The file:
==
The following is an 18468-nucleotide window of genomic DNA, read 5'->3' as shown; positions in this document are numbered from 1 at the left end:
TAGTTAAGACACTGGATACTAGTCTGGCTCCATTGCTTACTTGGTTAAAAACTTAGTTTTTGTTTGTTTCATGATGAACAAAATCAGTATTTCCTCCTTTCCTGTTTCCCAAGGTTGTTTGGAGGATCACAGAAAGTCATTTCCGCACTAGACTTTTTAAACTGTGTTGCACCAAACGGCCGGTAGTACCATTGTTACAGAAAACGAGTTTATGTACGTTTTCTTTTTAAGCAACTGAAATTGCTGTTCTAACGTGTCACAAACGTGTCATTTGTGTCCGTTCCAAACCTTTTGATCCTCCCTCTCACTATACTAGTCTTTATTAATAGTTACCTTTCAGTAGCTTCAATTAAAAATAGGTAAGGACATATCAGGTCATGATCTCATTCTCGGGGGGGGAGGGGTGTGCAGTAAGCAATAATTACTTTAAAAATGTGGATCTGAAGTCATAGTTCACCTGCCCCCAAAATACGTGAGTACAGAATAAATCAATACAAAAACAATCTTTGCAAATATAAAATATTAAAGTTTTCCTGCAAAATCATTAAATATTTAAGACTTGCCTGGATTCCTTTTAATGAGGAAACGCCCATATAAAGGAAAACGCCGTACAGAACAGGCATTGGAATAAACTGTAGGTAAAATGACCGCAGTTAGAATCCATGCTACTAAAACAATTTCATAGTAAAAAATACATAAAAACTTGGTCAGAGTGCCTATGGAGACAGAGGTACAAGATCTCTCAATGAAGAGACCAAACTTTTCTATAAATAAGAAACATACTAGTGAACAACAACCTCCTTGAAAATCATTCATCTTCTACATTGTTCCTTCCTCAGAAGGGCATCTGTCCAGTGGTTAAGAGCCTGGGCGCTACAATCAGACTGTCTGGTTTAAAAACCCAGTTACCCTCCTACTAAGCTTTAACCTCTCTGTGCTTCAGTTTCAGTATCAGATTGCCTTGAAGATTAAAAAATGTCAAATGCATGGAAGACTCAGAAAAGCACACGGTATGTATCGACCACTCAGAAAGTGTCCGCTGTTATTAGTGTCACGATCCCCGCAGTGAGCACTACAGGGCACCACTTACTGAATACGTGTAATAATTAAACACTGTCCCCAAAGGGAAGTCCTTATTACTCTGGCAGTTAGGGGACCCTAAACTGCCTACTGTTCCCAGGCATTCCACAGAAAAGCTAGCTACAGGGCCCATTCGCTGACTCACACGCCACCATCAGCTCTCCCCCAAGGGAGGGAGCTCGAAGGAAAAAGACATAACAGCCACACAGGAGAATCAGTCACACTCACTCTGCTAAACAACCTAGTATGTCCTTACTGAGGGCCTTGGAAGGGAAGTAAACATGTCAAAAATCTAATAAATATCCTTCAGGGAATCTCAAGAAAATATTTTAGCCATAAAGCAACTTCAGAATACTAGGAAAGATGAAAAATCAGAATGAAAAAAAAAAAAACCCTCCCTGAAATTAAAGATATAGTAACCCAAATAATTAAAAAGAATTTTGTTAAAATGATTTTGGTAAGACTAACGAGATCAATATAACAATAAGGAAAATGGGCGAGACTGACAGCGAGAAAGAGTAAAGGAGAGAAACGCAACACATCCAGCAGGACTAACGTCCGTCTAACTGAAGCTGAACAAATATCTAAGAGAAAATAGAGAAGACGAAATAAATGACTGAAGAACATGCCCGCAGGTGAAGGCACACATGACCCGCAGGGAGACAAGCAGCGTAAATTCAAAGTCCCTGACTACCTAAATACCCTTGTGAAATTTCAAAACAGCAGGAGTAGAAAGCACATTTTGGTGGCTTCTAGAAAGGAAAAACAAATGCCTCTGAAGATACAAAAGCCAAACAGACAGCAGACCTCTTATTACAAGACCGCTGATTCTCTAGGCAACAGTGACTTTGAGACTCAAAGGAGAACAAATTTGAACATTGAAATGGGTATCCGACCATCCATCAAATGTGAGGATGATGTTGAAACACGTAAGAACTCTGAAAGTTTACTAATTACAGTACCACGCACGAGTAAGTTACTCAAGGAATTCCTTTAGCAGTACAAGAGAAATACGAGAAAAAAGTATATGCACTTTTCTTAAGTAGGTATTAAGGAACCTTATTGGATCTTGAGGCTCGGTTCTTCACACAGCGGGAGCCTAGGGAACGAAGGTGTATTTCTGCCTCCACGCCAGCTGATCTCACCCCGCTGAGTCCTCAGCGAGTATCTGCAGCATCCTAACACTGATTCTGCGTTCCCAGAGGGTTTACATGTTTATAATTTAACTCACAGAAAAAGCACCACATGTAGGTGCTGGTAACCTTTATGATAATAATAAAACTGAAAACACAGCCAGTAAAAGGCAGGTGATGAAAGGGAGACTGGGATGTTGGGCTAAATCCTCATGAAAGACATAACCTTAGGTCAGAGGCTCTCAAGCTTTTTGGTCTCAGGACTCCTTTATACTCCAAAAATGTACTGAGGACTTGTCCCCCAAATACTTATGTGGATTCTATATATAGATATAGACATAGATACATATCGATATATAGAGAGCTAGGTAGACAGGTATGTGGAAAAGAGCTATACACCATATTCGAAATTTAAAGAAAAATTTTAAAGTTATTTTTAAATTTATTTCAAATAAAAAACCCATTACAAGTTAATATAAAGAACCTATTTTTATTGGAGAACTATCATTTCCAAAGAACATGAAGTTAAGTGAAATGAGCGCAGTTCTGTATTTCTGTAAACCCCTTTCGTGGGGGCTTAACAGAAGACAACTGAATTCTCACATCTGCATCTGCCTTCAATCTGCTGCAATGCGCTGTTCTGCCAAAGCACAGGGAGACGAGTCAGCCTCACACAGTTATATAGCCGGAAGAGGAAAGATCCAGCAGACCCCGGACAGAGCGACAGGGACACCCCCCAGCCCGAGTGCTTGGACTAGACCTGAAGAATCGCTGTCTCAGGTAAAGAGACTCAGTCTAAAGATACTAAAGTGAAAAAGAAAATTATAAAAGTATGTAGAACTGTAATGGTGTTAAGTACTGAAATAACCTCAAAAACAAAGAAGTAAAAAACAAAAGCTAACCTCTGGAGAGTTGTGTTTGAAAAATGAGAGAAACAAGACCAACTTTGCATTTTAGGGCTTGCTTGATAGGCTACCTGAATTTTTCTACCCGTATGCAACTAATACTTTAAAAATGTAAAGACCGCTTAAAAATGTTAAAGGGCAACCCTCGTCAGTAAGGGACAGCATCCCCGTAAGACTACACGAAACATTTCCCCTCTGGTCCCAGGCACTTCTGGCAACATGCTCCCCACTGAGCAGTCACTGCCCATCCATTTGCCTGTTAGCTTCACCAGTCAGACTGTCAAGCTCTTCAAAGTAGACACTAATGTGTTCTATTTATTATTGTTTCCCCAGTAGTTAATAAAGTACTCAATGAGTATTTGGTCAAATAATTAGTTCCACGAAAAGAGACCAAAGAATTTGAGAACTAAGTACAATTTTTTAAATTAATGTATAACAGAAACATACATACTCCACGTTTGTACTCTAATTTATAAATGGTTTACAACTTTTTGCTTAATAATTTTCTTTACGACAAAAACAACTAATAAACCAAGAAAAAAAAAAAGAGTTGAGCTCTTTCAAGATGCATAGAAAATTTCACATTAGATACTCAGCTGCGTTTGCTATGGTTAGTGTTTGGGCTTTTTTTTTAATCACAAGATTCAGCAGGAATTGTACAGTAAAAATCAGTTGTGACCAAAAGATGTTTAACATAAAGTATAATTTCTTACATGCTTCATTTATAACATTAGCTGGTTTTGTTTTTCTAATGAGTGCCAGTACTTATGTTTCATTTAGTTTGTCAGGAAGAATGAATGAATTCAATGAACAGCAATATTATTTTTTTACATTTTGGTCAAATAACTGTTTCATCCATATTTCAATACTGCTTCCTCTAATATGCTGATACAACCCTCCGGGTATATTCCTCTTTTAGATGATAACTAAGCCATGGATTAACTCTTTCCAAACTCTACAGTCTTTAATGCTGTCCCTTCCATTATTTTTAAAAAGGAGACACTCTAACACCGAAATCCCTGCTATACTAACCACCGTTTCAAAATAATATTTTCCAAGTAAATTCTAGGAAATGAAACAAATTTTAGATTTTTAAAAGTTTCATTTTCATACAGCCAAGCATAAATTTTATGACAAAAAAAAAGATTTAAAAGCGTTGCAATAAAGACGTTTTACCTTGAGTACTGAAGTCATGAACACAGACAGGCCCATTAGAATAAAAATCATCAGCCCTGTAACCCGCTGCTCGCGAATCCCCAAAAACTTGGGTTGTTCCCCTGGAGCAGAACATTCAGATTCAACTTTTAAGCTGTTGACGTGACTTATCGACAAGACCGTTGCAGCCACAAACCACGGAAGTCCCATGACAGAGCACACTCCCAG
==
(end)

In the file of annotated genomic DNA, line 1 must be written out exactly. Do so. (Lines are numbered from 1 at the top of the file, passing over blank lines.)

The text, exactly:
The following is an 18468-nucleotide window of genomic DNA, read 5'->3' as shown; positions in this document are numbered from 1 at the left end: